The Washington Post
The comedian gets candid about his new movie role, dating life and being Internet famous.
Jaboukie Young-white is a master of disguise. If you were to happen upon his popular Twitter account without any notion of who he is, you might believe him to be a young man named Giabuchi with an extraordinary passion for his Italian American heritage. If you visited his profile before he was suspended on Martin Luther King Jr. Day last year, you might have done a double-take at the sight of a verified account with “FBI” as its display name tweeting, “Just because we killed MLK doesn’t mean we can’t miss him.”
In reality, Young-white, a 27year-old comedian raised in Illinois by Jamaican immigrants, just excels at trolling. His unconventional approach to social media has earned him nearly 900,000 Twitter followers, plus a fan account that keeps track of his deleted tweets. He brings that same energy to his comedy, whether with stand-up sets, TV writing gigs or his work as a correspondent on “The Daily Show.”
Young-white’s latest project embraces his natural ability to shape-shift. In his largest acting role yet, he plays a lead in the new romantic comedy “Dating & New York,” about a romantic millennial man and a more practicalminded woman (Francesca Reale) who meet on a dating app and decide to become friends with benefits.
It’s somewhat of an unexpected role for Young-white, who often tweets and performs standup about his experiences as a gay man. (His first set on “The Tonight Show” involved his passing as straight: “I’ve been told that I can come across as ‘masc,’ and if you don’t know what that means, it’s basically just gay for, ‘I’m not like other girls,’ ” he joked.) But then again, Young-white is all about surprises.
He recently chatted with The Washington Post over Zoom about the movie, his dating life and what it’s like to be Internet famous.
This interview has been condensed and edited for clarity.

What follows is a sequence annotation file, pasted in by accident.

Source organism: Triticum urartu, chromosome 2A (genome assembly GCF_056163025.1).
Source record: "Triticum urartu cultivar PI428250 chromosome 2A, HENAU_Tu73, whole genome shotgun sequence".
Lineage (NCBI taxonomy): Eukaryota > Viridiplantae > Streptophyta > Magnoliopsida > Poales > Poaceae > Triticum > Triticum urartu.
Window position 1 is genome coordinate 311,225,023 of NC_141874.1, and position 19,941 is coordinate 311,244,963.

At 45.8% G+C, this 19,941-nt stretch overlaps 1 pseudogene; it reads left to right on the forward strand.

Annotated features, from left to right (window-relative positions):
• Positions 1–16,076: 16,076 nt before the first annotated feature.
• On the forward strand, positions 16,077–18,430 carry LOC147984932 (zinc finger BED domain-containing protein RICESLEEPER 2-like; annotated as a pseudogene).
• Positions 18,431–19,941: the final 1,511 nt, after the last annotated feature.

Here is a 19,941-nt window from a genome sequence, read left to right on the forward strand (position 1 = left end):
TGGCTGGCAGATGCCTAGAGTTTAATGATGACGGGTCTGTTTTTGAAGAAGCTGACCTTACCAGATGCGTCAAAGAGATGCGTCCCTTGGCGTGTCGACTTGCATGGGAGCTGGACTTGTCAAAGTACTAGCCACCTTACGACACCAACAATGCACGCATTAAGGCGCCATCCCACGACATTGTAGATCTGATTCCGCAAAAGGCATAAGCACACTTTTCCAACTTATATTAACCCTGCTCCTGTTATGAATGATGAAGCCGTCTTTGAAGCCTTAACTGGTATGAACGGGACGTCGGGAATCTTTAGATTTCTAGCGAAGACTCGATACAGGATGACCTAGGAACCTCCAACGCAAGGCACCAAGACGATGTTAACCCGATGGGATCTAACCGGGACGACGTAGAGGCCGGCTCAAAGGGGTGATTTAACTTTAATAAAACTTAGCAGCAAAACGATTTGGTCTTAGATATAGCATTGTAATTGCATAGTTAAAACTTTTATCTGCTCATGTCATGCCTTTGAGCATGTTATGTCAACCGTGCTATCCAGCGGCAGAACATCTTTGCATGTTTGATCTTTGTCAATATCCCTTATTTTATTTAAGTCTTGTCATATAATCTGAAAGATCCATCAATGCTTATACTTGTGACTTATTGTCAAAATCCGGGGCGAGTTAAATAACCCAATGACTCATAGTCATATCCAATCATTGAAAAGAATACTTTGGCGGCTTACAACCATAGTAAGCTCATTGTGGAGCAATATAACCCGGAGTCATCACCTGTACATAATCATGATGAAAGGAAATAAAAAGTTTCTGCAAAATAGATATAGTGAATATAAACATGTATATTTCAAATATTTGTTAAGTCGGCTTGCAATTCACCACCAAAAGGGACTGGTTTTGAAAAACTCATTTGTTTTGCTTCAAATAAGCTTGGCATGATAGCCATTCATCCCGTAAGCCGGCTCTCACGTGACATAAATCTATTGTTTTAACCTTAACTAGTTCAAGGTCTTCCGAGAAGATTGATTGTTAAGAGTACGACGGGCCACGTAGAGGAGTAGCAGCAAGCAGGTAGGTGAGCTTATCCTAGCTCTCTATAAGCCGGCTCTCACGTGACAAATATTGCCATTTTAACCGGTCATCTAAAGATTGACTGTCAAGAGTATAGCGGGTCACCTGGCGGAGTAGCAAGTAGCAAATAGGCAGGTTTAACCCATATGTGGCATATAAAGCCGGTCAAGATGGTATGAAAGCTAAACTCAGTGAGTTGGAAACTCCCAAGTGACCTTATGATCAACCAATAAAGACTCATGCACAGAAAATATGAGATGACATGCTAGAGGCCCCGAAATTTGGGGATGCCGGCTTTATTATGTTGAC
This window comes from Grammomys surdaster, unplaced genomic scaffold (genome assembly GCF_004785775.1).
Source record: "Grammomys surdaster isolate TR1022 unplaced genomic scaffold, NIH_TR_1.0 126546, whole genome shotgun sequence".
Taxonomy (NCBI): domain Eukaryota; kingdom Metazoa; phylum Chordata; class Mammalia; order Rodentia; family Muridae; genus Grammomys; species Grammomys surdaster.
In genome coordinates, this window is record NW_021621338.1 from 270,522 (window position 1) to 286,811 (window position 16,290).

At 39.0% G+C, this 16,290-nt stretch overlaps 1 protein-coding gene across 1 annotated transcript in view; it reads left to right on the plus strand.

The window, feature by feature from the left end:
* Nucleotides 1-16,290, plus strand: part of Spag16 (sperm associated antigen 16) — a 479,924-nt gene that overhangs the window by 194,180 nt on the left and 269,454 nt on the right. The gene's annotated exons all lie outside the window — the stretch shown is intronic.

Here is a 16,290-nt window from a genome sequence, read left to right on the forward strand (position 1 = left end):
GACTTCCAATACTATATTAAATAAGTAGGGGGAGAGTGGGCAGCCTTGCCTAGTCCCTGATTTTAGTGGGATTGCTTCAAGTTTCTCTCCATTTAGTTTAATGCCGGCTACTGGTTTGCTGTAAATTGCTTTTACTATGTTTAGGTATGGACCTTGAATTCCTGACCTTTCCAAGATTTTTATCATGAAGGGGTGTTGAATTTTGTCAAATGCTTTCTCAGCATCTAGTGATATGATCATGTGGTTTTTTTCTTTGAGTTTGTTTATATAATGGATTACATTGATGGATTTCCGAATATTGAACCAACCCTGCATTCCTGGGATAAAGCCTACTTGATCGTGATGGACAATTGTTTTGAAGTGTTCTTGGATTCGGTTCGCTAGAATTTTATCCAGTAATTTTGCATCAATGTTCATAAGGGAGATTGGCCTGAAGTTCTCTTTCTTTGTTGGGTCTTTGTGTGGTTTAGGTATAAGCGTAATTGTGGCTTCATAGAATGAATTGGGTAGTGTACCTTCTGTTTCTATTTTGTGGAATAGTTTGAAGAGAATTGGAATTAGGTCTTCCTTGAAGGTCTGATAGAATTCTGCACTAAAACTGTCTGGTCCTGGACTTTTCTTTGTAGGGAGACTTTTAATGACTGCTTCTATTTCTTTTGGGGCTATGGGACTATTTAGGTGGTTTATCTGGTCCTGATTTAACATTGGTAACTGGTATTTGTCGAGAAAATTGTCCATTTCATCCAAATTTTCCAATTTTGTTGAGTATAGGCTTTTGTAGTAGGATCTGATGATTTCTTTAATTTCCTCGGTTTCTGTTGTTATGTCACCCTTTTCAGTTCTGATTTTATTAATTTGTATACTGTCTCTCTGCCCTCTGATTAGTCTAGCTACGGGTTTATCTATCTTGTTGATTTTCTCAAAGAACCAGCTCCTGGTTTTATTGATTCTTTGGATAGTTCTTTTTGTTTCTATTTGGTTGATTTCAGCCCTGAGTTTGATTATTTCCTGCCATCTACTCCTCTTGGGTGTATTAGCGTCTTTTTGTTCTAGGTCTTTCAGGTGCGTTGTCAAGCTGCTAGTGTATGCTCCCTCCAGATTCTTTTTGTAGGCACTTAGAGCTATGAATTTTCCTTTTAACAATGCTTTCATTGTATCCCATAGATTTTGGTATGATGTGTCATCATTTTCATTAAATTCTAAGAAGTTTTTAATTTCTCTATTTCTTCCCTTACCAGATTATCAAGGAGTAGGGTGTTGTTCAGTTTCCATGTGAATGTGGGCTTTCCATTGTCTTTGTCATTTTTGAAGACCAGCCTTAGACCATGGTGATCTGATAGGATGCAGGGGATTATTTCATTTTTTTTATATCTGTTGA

Q: What drew you to this role?
A: It really felt like a departure from a lot of the things that were brought in my direction . . . even the fact of playing a romantic lead in a straight rom-com.
I feel like when you think of someone wanting to experiment and do something out of the ordinary, them doing a fun romcom wouldn’t be that. But for me, it was. . . . I also just genuinely love rom-coms. I feel like there’s been such a dearth over the past couple of years or so. My teenage self was obsessed with romcoms. I cannot name how many rom-coms I watched on, like, Putlocker and 123Movies.
Q: Wow, Putlocker just took me back. I forgot that website even existed.
A: Yo, right? Exactly. That was the golden — if you had a link on Putlocker, you’re good. You might as well be watching it on Netflix. Putlocker was [mimes a chef’s kiss].
Q: Which rom-coms were you watching?
A: In high school, my favorite was “Eternal Sunshine of the Spotless Mind.” You know, “500 Days of Summer.” [Laughs.] That was a big one. All those Tumblrera rom-coms. “Friends With Benefits,” both the Mila Kunis and Justin Timberlake one and — I can’t remember what the other one was.
Q: Oh, I know the one you’re talking about. Two very similar movies.
A: I just tore through the genre. Also the Jim Carrey one where he plays gay. “I Love You Phillip Morris.”
Q: To go back to what you were saying earlier — and I don’t mean to ask this in a way that suggests you can’t play someone with a sexual identity different than your own — but how did you get into the mind-set of a heterosexual man? Did you get hazard pay?
A: [Laughs.] That’s hilarious. For this role specifically, getting into it was interesting, because with the background I come from — I’m from the Midwest — I feel like the benchmarks and standards for masculinity are so much higher and unattainable than [they are in] New York. When I first came here, I was like, “Oh my God, everyone here is gay. That’s so cool.” You’d be with someone at an event and they’d be like, “Oh, this is my partner.” And you’re like, “Oh my God, they’re gay. That’s awesome. They’re in a same-sex relationship.” And then they’re, like, a cis[gender]-het[erosexual] couple. And I’m like, “Okay, interesting, interesting.” I have to recalibrate my expectations of a straight man.
There were some things that translated and were sort of universal . . . and then there were other things where I was like, “You have to explain to me what this is, because I’m not